Sunday, August 12, 2012

Do Something Awards Get Youth Involved and Gives Out Grants Perhaps In Part Through Crowd Sourcing Which Isn't Clear - And If It Does, It's Not Ultimately Sustainable Fundraising For Nonprofits

Do Something Awards air this Tuesday night August 21 at 9pm on VH1 (hosted by the guys from New Girl).  I am half with this philanthropic and community support rallying effort and half not.

The Do Something Awards are created by, offered through, supposedly selected by, and managed by Do Something.org 

Nonprofit Do Something.org, also Do Something, Inc., was founded in 2003 and co-founded by 1980's heartthrob actor Andrew Shue.  Current Do Something CEO, Nancy Lublin founded the well known and successful nonprofit Dress for Success in 1996.  Charity Navigator states the mission statement as: "Do Something believes young people have the power to make a difference. It is our aim to inspire, support and celebrate a generation of do-ers: people who see the need to do something, believe in their ability to get it done, and then take action. Our website is a community where young people learn, listen, speak, vote, volunteer, ask, and take action to make the world a better place. Currently, only 23% of this generation actively volunteers. Our hope is to create a do something generation: a world where more than 51% of young people are involved with community action."

While the organization provides its own support and programs besides providing the awards, youth and youth welfare is its focus.  Award applicants can only be American or Canadian twenty-five years old or younger, and according to Do Something's home page this Tuesday "...up to five finalists will appear on the... Awards ...and be rewarded with a community grant, media coverage and continued support from DoSomething.org. The grand prize winner will receive $100,000 during the broadcast."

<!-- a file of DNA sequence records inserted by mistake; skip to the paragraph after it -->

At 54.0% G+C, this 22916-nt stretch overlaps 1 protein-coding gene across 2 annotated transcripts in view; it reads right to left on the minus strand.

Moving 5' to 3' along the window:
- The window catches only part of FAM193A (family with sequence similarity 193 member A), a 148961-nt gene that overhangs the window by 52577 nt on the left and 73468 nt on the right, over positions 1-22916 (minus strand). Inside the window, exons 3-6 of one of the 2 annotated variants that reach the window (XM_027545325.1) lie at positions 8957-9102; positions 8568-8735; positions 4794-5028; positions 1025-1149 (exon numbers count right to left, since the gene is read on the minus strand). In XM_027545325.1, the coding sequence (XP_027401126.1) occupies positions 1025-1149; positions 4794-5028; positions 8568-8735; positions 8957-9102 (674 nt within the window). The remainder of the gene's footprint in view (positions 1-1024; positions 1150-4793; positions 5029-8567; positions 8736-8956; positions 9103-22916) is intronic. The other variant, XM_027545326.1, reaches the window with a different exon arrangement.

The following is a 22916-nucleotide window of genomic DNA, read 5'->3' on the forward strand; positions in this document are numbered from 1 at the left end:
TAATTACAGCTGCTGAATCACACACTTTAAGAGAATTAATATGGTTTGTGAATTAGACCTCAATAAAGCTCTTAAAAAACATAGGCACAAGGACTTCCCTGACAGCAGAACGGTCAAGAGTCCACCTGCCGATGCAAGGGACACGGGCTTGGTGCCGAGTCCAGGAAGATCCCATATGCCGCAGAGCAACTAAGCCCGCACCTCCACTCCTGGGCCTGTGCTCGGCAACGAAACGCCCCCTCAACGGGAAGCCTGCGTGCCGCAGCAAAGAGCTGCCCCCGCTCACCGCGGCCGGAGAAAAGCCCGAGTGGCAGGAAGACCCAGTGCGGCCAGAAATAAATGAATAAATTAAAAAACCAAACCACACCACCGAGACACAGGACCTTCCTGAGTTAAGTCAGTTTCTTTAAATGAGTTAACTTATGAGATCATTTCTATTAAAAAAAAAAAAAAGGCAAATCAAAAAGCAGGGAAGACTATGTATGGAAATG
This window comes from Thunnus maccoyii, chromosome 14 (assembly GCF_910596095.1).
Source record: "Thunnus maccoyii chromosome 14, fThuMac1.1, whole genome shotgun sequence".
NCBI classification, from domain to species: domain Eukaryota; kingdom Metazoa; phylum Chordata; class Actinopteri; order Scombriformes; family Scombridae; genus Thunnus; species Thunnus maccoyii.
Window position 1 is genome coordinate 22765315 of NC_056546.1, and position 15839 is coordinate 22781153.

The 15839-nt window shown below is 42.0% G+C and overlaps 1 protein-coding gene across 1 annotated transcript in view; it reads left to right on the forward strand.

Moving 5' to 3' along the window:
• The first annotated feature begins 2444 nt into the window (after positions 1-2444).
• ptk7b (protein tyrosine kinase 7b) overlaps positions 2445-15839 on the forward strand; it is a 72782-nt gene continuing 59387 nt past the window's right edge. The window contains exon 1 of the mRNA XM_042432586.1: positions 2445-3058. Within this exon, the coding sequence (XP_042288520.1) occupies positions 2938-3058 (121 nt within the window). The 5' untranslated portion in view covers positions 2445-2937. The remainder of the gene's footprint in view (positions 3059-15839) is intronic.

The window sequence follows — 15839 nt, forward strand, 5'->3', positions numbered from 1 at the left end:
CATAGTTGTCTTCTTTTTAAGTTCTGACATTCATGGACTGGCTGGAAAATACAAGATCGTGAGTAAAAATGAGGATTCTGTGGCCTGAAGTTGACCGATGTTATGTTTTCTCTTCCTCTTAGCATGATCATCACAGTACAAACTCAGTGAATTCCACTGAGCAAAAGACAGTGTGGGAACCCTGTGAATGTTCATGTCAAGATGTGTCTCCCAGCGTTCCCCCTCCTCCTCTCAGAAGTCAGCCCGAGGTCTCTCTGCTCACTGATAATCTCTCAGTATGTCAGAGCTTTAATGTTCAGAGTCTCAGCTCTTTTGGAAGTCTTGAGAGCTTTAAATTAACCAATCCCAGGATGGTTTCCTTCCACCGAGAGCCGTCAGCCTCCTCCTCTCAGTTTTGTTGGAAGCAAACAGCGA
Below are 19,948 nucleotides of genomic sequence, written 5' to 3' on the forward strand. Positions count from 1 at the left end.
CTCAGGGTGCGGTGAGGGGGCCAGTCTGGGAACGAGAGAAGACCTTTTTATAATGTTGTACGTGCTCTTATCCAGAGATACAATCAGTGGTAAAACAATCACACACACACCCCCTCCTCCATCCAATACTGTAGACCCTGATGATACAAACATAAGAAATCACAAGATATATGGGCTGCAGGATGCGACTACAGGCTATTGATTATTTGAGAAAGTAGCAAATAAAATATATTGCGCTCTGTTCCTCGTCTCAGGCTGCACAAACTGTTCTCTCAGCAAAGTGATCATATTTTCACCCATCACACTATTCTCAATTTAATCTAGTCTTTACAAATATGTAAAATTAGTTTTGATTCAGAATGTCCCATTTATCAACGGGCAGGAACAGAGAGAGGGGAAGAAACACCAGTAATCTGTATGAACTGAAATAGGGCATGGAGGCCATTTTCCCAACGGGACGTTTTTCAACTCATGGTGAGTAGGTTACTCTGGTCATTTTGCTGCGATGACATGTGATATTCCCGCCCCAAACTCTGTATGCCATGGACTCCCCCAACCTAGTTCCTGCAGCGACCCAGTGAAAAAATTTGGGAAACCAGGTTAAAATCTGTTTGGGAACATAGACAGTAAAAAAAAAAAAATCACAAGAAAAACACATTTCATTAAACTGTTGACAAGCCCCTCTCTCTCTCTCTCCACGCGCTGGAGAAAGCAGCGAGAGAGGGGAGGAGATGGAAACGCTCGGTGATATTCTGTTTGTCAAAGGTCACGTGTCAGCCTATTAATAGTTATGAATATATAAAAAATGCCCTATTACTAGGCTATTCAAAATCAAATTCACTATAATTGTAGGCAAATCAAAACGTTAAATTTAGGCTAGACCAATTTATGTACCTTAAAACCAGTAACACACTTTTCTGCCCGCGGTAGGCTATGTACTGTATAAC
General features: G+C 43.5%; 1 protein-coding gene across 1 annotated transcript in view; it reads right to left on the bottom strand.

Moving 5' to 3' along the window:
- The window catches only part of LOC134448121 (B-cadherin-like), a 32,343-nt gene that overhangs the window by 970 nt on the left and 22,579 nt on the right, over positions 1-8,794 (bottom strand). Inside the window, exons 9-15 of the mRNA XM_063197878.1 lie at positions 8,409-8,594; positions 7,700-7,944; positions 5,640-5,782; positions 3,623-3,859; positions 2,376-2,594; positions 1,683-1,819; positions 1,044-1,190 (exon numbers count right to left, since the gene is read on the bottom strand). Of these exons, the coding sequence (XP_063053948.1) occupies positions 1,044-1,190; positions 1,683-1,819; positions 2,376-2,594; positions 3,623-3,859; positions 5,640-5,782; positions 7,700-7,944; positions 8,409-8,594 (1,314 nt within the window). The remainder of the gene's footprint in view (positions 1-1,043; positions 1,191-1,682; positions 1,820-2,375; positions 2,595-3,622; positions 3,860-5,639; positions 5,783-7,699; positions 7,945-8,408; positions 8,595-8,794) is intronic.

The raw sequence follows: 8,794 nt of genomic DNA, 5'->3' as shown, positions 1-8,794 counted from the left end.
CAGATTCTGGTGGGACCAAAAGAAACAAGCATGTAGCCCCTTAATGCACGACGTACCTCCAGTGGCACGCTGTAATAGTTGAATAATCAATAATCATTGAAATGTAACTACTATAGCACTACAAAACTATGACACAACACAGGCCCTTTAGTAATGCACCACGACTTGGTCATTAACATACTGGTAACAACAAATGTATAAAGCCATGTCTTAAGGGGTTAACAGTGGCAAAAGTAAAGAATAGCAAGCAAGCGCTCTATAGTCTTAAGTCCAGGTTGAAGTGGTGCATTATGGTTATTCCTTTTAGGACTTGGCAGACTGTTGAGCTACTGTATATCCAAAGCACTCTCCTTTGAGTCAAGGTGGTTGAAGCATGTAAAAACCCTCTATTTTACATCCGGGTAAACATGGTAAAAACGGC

According to the organization's website applicants apply to receive support through the Do Something website, their applications are considered over a three month period, and the applications are reviewed by previous award recipients and staff.  On VH1's Do Something Awards Nominees web page (for the event) they offer the opportunity for website visitors (to log into VH1) and vote for their favorite "Do Something Award" youth contender.  So, it is not clear if these votes are also included in the award recipient consideration or if this is the list of semi-finalists of which VH1 website visitors help select finalists or the grand prize winner.  Either way, Do Something should explain this step on its own Do Something web page, as VH1 should also explain on their Award web page.  Neither organization's Awards web pages explain what this crowd sourcing effort is or how it figures into the selection of the winner(s).